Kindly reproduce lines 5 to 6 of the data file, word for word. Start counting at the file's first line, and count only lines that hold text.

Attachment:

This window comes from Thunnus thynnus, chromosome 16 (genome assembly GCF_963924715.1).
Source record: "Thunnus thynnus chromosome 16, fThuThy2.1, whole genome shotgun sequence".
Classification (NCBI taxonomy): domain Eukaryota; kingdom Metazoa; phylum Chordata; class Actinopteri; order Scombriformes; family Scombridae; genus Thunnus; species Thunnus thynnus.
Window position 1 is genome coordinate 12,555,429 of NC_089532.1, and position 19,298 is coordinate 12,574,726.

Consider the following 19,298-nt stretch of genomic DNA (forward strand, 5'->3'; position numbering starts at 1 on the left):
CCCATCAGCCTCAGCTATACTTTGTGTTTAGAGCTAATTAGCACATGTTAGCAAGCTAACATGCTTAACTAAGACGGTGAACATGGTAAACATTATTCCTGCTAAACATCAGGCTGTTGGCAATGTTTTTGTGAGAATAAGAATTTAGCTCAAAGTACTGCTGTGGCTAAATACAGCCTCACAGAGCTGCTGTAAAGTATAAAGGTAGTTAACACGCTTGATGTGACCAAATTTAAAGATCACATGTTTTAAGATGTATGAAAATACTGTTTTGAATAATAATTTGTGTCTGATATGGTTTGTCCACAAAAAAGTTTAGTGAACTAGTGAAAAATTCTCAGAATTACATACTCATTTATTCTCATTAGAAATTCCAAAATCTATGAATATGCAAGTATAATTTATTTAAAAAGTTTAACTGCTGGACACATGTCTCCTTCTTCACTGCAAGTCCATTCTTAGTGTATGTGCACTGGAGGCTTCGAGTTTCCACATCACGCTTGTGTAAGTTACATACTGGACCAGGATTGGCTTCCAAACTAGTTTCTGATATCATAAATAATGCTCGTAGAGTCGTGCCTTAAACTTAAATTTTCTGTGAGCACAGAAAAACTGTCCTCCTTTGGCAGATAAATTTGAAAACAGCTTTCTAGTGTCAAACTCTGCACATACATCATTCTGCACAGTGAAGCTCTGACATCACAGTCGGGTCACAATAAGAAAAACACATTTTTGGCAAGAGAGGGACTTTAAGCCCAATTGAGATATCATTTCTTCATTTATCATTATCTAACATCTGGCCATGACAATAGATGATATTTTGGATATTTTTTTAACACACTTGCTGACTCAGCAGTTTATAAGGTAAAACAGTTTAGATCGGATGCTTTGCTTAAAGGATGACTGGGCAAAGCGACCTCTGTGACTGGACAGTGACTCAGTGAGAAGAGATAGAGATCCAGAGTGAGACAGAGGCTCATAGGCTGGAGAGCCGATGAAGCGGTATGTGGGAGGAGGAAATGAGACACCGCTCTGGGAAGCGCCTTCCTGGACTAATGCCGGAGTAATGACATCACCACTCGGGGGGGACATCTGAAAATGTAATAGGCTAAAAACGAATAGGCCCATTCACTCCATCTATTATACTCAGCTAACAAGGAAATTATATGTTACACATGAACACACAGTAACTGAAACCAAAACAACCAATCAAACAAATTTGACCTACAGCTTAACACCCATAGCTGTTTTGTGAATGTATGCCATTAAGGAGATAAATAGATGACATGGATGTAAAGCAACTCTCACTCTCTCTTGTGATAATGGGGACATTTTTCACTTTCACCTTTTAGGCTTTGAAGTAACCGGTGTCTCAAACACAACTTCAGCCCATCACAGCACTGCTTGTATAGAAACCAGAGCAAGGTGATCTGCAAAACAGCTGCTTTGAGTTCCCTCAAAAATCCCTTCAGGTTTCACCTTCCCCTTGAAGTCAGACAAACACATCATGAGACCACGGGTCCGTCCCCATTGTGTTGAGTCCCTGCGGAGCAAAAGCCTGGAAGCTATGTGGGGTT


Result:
Consider the following 19,298-nt stretch of genomic DNA (forward strand, 5'->3'; position numbering starts at 1 on the left):
CCCATCAGCCTCAGCTATACTTTGTGTTTAGAGCTAATTAGCACATGTTAGCAAGCTAACATGCTTAACTAAGACGGTGAACATGGTAAACATTATTCCTGCTAAACATCAGGCTGTTGGCAATGTTTTTGTGAGAATAAGAATTTAGCTCAAAGTACTGCTGTGGCTAAATACAGCCTCACAGAGCTGCTGTAAAGTATAAAGGTAGTTAACACGCTTGATGTGACCAAATTTAAAGATCACATGTTTTAAGATGTATGAAAATACTGTTTTGAATAATAATTTGTGTCTGATATGGTTTGTCCACAAAAAAGTTTAGTGAACTAGTGAAAAATTCTCAGAATTACATACTCATTTATTCTCATTAGAAATTCCAAAATCTATGAATATGCAAGTATAATTTATTTAAAAAGTTTAACTGCTGGACACATGTCTCCTTCTTCACTGCAAGTCCATTCTTAGTGTATGTGCACTGGAGGCTTCGAGTTTCCACATCACGCTTGTGTAAGTTACATACTGGACCAGGATTGGCTTCCAAACTAGTTTCTGATATCATAAATAATGCTCGTAGAGTCGTGCCTTAAACTTAAATTTTCTGTGAGCACAGAAAAACTGTCCTCCTTTGGCAGATAAATTTGAAAACAGCTTTCTAGTGTCAAACTCTGCACATACATCATTCTGCACAGTGAAGCTCTGACATCACAGTCGGGTCACAATAAGAAAAACACATTTTTGGCAAGAGAGGGACTTTAAGCCCAATTGAGATATCATTTCTTCATTTATCATTATCTAACATCTGGCCATGACAATAGATGATATTTTGGATATTTTTTTAACACACTTGCTGACTCAGCAGTTTATAAGGTAAAACAGTTTAGATCGGATGCTTTGCTTAAAGGATGACTGGGCAAAGCGACCTCTGTGACTGGACAGTGACTCAGTGAGAAGAGATAGAGATCCAGAGTGAGACAGAGGCTCATAGGCTGGAGAGCCGATGAAGCGGTATGTGGGAGGAGGAAATGAGACACCGCTCTGGGAAGCGCCTTCCTGGACTAATGCCGGAGTAATGACATCACCACTCGGGGGGGACATCTGAAAATGTAATAGGCTAAAAACGAATAGGCCCATTCACTCCATCTATTATACTCAGCTAACAAGGAAATTATATGTTACACATGAACACACAGTAACTGAAACCAAAACAACCAATCAAACAAATTTGACCTACAGCTTAACACCCATAGCTGTTTTGTGAATGTATGCCATTAAGGAGATAAATAGATGACATGGATGTAAAGCAACTCTCACTCTCTCTTGTGATAATGGGGACATTTTTCACTTTCACCTTTTAGGCTTTGAAGTAACCGGTGTCTCAAACACAACTTCAGCCCATCACAGCACTGCTTGTATAGAAACCAGAGCAAGGTGATCTGCAAAACAGCTGCTTTGAGTTCCCTCAAAAATCCCTTCAGGTTTCACCTTCCCCTTGAAGTCAGACAAACACATCATGAGACCACGGGTCCGTCCCCATTGTGTTGAGTCCCTGCGGAGCAAAAGCCTGGAAGCTATGTGGGGTT